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Performance of two portable meters and a benchtop analyzer for blood glucose concentration measurement in rabbits

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  • 1 Clinica per Animali Esotici, Centro Veterinario Specialistico, Via Sandro Giovannini 53, 00137 Roma, Italy.
  • | 2 Clinica per Animali Esotici, Centro Veterinario Specialistico, Via Sandro Giovannini 53, 00137 Roma, Italy.
  • | 3 Ematos Vet Lab, Via Rapagnano, 89, 00138 Roma, Italy.

Abstract

Objective—To evaluate performance of a human portable blood glucose meter (PBGM), a veterinary PBGM, and a veterinary benchtop analyzer for measuring blood glucose concentration in rabbits and to evaluate the effect of sample characteristics on their performance.

Design—Observational prospective cross-sectional study.

Sample—Blood samples from 89 pet rabbits.

Procedures—Blood glucose concentration was measured with a human PBGM (n = 89 rabbits), a veterinary PBGM (89), and a benchtop analyzer (32) and compared with results obtained with plasma in a laboratory analyzer (hexokinase method).

Results—The human PBGM underestimated blood glucose concentration, had decreased accuracy at high Hcts, and had the lowest total error observed (11.4%). The veterinary PBGM overestimated blood glucose concentration, had decreased accuracy at low Hcts and at high blood glucose concentrations, and had the highest total error (15.5% and 29.8% for canine and feline settings, respectively). The benchtop analyzer had good accuracy and was not influenced by Hct or glucose concentrations. Clinical errors would have occurred in 0% of cases with the human PBGM and with the benchtop analyzer and in 9% (canine setting) to 6.7% (feline setting) of cases with the veterinary PBGM.

Conclusions and Clinical Relevance—Results suggested that use of the human PBGM evaluated in this study would be acceptable for point-of-care testing of blood glucose concentration in rabbits when benchtop analyzers are not available. The use of the veterinary PBGM evaluated in this study may alter both treatment and diagnostic decisions because of the overestimation of glucose concentrations in some rabbits.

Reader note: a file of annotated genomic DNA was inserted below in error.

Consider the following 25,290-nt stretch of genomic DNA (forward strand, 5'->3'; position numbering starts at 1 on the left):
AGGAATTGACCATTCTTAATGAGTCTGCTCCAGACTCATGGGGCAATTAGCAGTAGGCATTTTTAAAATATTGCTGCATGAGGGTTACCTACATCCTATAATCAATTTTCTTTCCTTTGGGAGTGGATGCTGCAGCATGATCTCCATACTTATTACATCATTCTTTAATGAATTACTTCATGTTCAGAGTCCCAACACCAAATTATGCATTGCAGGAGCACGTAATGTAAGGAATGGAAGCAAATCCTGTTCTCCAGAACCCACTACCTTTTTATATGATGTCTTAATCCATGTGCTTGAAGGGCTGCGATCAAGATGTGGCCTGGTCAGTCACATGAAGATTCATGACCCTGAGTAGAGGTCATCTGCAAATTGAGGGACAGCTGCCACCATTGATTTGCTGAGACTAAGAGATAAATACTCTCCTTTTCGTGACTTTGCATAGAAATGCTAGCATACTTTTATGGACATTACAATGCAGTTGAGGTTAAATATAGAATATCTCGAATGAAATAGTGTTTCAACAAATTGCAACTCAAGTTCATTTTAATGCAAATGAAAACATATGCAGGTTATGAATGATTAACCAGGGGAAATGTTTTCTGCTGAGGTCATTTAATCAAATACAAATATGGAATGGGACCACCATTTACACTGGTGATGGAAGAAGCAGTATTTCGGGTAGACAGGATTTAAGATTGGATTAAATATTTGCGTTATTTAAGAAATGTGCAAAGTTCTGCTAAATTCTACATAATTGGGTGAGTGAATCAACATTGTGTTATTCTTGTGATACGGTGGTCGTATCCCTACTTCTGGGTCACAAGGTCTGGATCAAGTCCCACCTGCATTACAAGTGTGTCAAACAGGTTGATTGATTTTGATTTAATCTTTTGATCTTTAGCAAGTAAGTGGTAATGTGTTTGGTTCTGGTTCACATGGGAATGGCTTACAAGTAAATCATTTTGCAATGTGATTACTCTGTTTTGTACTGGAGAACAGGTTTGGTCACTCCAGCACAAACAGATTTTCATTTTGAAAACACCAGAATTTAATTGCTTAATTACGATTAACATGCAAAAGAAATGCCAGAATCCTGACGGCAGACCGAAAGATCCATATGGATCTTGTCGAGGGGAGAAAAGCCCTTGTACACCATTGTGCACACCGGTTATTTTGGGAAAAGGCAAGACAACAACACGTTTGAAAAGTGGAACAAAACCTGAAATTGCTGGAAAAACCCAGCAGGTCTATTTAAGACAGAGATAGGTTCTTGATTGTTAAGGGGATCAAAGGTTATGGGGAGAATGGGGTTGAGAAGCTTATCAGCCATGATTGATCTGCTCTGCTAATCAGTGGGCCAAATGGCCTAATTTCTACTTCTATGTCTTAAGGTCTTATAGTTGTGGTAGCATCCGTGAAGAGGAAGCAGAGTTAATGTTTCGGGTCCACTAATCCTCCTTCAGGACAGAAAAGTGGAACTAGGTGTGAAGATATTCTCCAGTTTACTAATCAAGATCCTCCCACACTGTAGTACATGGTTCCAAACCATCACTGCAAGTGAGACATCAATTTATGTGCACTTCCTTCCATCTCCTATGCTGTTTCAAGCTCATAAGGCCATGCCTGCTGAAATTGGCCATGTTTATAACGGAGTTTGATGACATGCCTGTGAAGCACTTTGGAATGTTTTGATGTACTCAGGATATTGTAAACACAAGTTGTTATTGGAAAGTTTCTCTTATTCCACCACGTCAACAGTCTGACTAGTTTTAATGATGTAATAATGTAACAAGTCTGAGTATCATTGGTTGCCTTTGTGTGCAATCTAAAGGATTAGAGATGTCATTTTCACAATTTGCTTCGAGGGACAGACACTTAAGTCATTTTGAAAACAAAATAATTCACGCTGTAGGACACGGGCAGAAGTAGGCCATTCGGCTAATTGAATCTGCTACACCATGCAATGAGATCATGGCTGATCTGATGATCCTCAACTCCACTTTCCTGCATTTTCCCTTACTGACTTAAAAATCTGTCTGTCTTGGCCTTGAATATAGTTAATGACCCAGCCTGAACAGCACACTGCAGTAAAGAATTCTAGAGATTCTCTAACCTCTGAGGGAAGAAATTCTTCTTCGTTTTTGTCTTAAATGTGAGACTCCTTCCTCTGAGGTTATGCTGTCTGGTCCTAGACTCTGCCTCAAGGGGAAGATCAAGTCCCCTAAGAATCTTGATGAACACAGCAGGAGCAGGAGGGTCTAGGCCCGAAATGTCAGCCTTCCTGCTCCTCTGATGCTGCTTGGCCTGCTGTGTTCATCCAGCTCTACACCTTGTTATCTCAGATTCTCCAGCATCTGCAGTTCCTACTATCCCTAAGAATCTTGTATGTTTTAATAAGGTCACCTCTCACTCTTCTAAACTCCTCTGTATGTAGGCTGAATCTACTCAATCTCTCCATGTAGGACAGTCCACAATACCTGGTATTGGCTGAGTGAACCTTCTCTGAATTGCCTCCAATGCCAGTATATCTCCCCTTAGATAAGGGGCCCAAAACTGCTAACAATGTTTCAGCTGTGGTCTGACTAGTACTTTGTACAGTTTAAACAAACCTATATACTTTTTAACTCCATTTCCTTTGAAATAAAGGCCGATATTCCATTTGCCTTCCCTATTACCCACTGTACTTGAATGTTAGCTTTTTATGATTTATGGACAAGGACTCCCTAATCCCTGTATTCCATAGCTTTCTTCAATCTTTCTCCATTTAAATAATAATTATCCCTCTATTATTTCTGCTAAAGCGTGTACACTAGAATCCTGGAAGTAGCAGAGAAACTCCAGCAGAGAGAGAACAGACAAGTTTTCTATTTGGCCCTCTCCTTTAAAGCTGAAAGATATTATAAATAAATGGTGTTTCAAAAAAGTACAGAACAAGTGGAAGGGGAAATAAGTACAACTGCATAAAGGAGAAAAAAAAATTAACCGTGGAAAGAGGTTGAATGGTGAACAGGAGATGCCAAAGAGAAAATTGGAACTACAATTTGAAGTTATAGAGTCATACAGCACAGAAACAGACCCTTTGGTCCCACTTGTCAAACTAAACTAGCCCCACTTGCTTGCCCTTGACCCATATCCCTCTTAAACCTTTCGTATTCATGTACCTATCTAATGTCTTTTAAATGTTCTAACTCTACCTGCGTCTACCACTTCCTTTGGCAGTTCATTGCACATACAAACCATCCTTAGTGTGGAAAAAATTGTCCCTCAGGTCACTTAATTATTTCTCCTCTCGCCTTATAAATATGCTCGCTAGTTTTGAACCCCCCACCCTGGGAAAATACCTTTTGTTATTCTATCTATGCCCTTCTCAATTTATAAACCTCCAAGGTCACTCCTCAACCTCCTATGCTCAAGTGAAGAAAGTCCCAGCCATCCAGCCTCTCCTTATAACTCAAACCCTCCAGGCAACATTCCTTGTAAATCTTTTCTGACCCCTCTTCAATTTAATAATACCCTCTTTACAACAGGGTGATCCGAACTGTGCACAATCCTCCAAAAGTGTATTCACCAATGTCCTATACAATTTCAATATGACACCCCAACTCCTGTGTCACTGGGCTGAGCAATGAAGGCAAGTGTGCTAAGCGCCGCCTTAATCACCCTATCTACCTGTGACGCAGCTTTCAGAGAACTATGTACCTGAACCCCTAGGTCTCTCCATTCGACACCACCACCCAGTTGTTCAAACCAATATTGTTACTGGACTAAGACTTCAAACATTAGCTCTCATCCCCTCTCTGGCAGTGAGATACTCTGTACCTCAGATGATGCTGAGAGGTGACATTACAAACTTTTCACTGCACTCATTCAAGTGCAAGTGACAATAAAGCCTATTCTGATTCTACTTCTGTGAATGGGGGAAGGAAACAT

Abstract

Objective—To evaluate performance of a human portable blood glucose meter (PBGM), a veterinary PBGM, and a veterinary benchtop analyzer for measuring blood glucose concentration in rabbits and to evaluate the effect of sample characteristics on their performance.

Design—Observational prospective cross-sectional study.

Sample—Blood samples from 89 pet rabbits.

Procedures—Blood glucose concentration was measured with a human PBGM (n = 89 rabbits), a veterinary PBGM (89), and a benchtop analyzer (32) and compared with results obtained with plasma in a laboratory analyzer (hexokinase method).

Results—The human PBGM underestimated blood glucose concentration, had decreased accuracy at high Hcts, and had the lowest total error observed (11.4%). The veterinary PBGM overestimated blood glucose concentration, had decreased accuracy at low Hcts and at high blood glucose concentrations, and had the highest total error (15.5% and 29.8% for canine and feline settings, respectively). The benchtop analyzer had good accuracy and was not influenced by Hct or glucose concentrations. Clinical errors would have occurred in 0% of cases with the human PBGM and with the benchtop analyzer and in 9% (canine setting) to 6.7% (feline setting) of cases with the veterinary PBGM.

Conclusions and Clinical Relevance—Results suggested that use of the human PBGM evaluated in this study would be acceptable for point-of-care testing of blood glucose concentration in rabbits when benchtop analyzers are not available. The use of the veterinary PBGM evaluated in this study may alter both treatment and diagnostic decisions because of the overestimation of glucose concentrations in some rabbits.

Contributor Notes

Presented in abstract form at the 12th Annual Conference of the Association of Exotic Mammal Veterinarians, Indianapolis, September 2013.

The authors thank Dr. Tommaso Collarile, Dr. Alessandra Carnimeo, Dr. Ivano A. Ciraci, and Dr. Francesca Caldarelli for assistance with clinical procedures.

Address correspondence to Dr. Di Girolamo (nicoladiggi@gmail.com).